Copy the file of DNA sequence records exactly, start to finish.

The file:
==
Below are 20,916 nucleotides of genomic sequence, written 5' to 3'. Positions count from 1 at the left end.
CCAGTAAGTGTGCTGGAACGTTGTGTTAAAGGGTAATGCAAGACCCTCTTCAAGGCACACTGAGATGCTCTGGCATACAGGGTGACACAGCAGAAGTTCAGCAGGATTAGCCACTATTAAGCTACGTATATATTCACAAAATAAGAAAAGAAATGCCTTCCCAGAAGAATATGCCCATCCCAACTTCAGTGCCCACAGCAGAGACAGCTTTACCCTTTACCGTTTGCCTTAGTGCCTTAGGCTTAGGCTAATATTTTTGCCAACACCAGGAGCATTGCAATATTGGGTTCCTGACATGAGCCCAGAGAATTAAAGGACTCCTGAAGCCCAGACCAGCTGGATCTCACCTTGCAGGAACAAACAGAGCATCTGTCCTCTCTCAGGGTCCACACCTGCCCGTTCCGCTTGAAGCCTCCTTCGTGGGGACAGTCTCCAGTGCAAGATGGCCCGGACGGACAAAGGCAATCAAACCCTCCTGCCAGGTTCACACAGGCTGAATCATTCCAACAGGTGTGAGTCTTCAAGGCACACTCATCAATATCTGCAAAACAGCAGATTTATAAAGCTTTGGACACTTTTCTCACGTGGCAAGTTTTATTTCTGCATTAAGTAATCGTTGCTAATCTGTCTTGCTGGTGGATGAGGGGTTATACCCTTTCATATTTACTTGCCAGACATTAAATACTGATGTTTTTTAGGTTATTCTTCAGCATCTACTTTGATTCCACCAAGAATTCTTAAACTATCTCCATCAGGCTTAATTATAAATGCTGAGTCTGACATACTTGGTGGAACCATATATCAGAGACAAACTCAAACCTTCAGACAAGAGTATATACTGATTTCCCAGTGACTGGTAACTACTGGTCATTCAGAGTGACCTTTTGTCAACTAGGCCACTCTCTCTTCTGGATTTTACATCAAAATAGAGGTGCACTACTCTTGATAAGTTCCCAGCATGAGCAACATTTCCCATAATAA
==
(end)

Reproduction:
Below are 20,916 nucleotides of genomic sequence, written 5' to 3'. Positions count from 1 at the left end.
CCAGTAAGTGTGCTGGAACGTTGTGTTAAAGGGTAATGCAAGACCCTCTTCAAGGCACACTGAGATGCTCTGGCATACAGGGTGACACAGCAGAAGTTCAGCAGGATTAGCCACTATTAAGCTACGTATATATTCACAAAATAAGAAAAGAAATGCCTTCCCAGAAGAATATGCCCATCCCAACTTCAGTGCCCACAGCAGAGACAGCTTTACCCTTTACCGTTTGCCTTAGTGCCTTAGGCTTAGGCTAATATTTTTGCCAACACCAGGAGCATTGCAATATTGGGTTCCTGACATGAGCCCAGAGAATTAAAGGACTCCTGAAGCCCAGACCAGCTGGATCTCACCTTGCAGGAACAAACAGAGCATCTGTCCTCTCTCAGGGTCCACACCTGCCCGTTCCGCTTGAAGCCTCCTTCGTGGGGACAGTCTCCAGTGCAAGATGGCCCGGACGGACAAAGGCAATCAAACCCTCCTGCCAGGTTCACACAGGCTGAATCATTCCAACAGGTGTGAGTCTTCAAGGCACACTCATCAATATCTGCAAAACAGCAGATTTATAAAGCTTTGGACACTTTTCTCACGTGGCAAGTTTTATTTCTGCATTAAGTAATCGTTGCTAATCTGTCTTGCTGGTGGATGAGGGGTTATACCCTTTCATATTTACTTGCCAGACATTAAATACTGATGTTTTTTAGGTTATTCTTCAGCATCTACTTTGATTCCACCAAGAATTCTTAAACTATCTCCATCAGGCTTAATTATAAATGCTGAGTCTGACATACTTGGTGGAACCATATATCAGAGACAAACTCAAACCTTCAGACAAGAGTATATACTGATTTCCCAGTGACTGGTAACTACTGGTCATTCAGAGTGACCTTTTGTCAACTAGGCCACTCTCTCTTCTGGATTTTACATCAAAATAGAGGTGCACTACTCTTGATAAGTTCCCAGCATGAGCAACATTTCCCATAATAA